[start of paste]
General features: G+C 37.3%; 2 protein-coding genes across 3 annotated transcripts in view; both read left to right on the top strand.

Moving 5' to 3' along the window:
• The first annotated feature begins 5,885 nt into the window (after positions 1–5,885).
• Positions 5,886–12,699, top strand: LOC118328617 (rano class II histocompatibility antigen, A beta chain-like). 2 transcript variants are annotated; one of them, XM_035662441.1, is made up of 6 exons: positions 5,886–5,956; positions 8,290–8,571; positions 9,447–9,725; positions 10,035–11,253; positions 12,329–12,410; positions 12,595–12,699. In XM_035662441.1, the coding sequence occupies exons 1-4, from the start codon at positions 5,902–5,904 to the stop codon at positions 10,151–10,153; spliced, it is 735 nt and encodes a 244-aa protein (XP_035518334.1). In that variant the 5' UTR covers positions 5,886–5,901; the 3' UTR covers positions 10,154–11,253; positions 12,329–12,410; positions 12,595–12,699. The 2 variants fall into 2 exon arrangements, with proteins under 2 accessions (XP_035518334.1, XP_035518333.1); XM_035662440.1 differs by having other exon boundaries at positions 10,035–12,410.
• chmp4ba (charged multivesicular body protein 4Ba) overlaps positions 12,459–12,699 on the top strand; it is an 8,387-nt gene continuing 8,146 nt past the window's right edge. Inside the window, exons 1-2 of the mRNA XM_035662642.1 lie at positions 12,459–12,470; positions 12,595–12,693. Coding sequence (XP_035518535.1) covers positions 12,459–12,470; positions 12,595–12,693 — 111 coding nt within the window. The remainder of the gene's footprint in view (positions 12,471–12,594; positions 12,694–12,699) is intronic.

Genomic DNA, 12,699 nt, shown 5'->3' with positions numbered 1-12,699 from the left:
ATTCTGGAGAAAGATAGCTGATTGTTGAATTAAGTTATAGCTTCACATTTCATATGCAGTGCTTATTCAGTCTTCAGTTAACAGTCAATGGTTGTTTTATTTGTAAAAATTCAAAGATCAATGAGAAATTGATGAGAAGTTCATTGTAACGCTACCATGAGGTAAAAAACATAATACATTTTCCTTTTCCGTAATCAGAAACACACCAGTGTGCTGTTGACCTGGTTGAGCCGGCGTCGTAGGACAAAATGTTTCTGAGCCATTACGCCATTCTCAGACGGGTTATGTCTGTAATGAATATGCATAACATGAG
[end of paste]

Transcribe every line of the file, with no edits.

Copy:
General features: G+C 37.3%; 2 protein-coding genes across 3 annotated transcripts in view; both read left to right on the top strand.

Moving 5' to 3' along the window:
• The first annotated feature begins 5,885 nt into the window (after positions 1–5,885).
• Positions 5,886–12,699, top strand: LOC118328617 (rano class II histocompatibility antigen, A beta chain-like). 2 transcript variants are annotated; one of them, XM_035662441.1, is made up of 6 exons: positions 5,886–5,956; positions 8,290–8,571; positions 9,447–9,725; positions 10,035–11,253; positions 12,329–12,410; positions 12,595–12,699. In XM_035662441.1, the coding sequence occupies exons 1-4, from the start codon at positions 5,902–5,904 to the stop codon at positions 10,151–10,153; spliced, it is 735 nt and encodes a 244-aa protein (XP_035518334.1). In that variant the 5' UTR covers positions 5,886–5,901; the 3' UTR covers positions 10,154–11,253; positions 12,329–12,410; positions 12,595–12,699. The 2 variants fall into 2 exon arrangements, with proteins under 2 accessions (XP_035518334.1, XP_035518333.1); XM_035662440.1 differs by having other exon boundaries at positions 10,035–12,410.
• chmp4ba (charged multivesicular body protein 4Ba) overlaps positions 12,459–12,699 on the top strand; it is an 8,387-nt gene continuing 8,146 nt past the window's right edge. Inside the window, exons 1-2 of the mRNA XM_035662642.1 lie at positions 12,459–12,470; positions 12,595–12,693. Coding sequence (XP_035518535.1) covers positions 12,459–12,470; positions 12,595–12,693 — 111 coding nt within the window. The remainder of the gene's footprint in view (positions 12,471–12,594; positions 12,694–12,699) is intronic.

Genomic DNA, 12,699 nt, shown 5'->3' with positions numbered 1-12,699 from the left:
ATTCTGGAGAAAGATAGCTGATTGTTGAATTAAGTTATAGCTTCACATTTCATATGCAGTGCTTATTCAGTCTTCAGTTAACAGTCAATGGTTGTTTTATTTGTAAAAATTCAAAGATCAATGAGAAATTGATGAGAAGTTCATTGTAACGCTACCATGAGGTAAAAAACATAATACATTTTCCTTTTCCGTAATCAGAAACACACCAGTGTGCTGTTGACCTGGTTGAGCCGGCGTCGTAGGACAAAATGTTTCTGAGCCATTACGCCATTCTCAGACGGGTTATGTCTGTAATGAATATGCATAACATGAG